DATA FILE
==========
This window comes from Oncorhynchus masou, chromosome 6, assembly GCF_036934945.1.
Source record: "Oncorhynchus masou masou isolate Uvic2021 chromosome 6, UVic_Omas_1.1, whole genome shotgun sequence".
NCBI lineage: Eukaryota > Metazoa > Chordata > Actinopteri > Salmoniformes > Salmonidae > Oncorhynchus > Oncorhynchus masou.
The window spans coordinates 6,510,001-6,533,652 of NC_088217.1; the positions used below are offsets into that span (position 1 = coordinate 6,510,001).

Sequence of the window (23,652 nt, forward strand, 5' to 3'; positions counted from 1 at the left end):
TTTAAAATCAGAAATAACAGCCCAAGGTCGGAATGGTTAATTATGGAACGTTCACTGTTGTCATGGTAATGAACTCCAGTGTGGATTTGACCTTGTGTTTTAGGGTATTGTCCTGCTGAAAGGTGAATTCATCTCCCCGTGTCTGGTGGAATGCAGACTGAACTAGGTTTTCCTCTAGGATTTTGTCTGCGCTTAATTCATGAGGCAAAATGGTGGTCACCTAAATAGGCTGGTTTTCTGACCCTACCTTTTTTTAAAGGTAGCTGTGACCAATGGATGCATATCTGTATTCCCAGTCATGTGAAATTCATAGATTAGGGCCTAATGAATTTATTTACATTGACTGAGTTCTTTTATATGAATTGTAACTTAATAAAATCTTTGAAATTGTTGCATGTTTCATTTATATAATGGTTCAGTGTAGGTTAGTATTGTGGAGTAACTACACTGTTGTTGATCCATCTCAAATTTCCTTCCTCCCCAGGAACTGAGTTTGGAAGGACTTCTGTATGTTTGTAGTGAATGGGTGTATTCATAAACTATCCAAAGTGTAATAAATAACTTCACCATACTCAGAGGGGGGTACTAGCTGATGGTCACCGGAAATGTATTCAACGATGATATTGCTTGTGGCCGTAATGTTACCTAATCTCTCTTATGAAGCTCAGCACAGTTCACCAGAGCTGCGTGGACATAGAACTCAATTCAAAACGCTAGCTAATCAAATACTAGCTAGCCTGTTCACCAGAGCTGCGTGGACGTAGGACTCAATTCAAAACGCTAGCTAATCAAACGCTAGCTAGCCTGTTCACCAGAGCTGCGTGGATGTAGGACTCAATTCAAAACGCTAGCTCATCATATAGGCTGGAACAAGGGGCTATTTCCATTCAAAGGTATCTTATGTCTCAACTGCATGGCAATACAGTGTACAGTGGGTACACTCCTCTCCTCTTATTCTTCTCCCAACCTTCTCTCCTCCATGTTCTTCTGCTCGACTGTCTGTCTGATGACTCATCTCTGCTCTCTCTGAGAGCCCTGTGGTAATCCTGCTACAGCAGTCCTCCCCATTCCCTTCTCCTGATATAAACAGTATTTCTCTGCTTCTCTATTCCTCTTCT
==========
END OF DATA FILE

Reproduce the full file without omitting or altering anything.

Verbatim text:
This window comes from Oncorhynchus masou, chromosome 6, assembly GCF_036934945.1.
Source record: "Oncorhynchus masou masou isolate Uvic2021 chromosome 6, UVic_Omas_1.1, whole genome shotgun sequence".
NCBI lineage: Eukaryota > Metazoa > Chordata > Actinopteri > Salmoniformes > Salmonidae > Oncorhynchus > Oncorhynchus masou.
The window spans coordinates 6,510,001-6,533,652 of NC_088217.1; the positions used below are offsets into that span (position 1 = coordinate 6,510,001).

Sequence of the window (23,652 nt, forward strand, 5' to 3'; positions counted from 1 at the left end):
TTTAAAATCAGAAATAACAGCCCAAGGTCGGAATGGTTAATTATGGAACGTTCACTGTTGTCATGGTAATGAACTCCAGTGTGGATTTGACCTTGTGTTTTAGGGTATTGTCCTGCTGAAAGGTGAATTCATCTCCCCGTGTCTGGTGGAATGCAGACTGAACTAGGTTTTCCTCTAGGATTTTGTCTGCGCTTAATTCATGAGGCAAAATGGTGGTCACCTAAATAGGCTGGTTTTCTGACCCTACCTTTTTTTAAAGGTAGCTGTGACCAATGGATGCATATCTGTATTCCCAGTCATGTGAAATTCATAGATTAGGGCCTAATGAATTTATTTACATTGACTGAGTTCTTTTATATGAATTGTAACTTAATAAAATCTTTGAAATTGTTGCATGTTTCATTTATATAATGGTTCAGTGTAGGTTAGTATTGTGGAGTAACTACACTGTTGTTGATCCATCTCAAATTTCCTTCCTCCCCAGGAACTGAGTTTGGAAGGACTTCTGTATGTTTGTAGTGAATGGGTGTATTCATAAACTATCCAAAGTGTAATAAATAACTTCACCATACTCAGAGGGGGGTACTAGCTGATGGTCACCGGAAATGTATTCAACGATGATATTGCTTGTGGCCGTAATGTTACCTAATCTCTCTTATGAAGCTCAGCACAGTTCACCAGAGCTGCGTGGACATAGAACTCAATTCAAAACGCTAGCTAATCAAATACTAGCTAGCCTGTTCACCAGAGCTGCGTGGACGTAGGACTCAATTCAAAACGCTAGCTAATCAAACGCTAGCTAGCCTGTTCACCAGAGCTGCGTGGATGTAGGACTCAATTCAAAACGCTAGCTCATCATATAGGCTGGAACAAGGGGCTATTTCCATTCAAAGGTATCTTATGTCTCAACTGCATGGCAATACAGTGTACAGTGGGTACACTCCTCTCCTCTTATTCTTCTCCCAACCTTCTCTCCTCCATGTTCTTCTGCTCGACTGTCTGTCTGATGACTCATCTCTGCTCTCTCTGAGAGCCCTGTGGTAATCCTGCTACAGCAGTCCTCCCCATTCCCTTCTCCTGATATAAACAGTATTTCTCTGCTTCTCTATTCCTCTTCT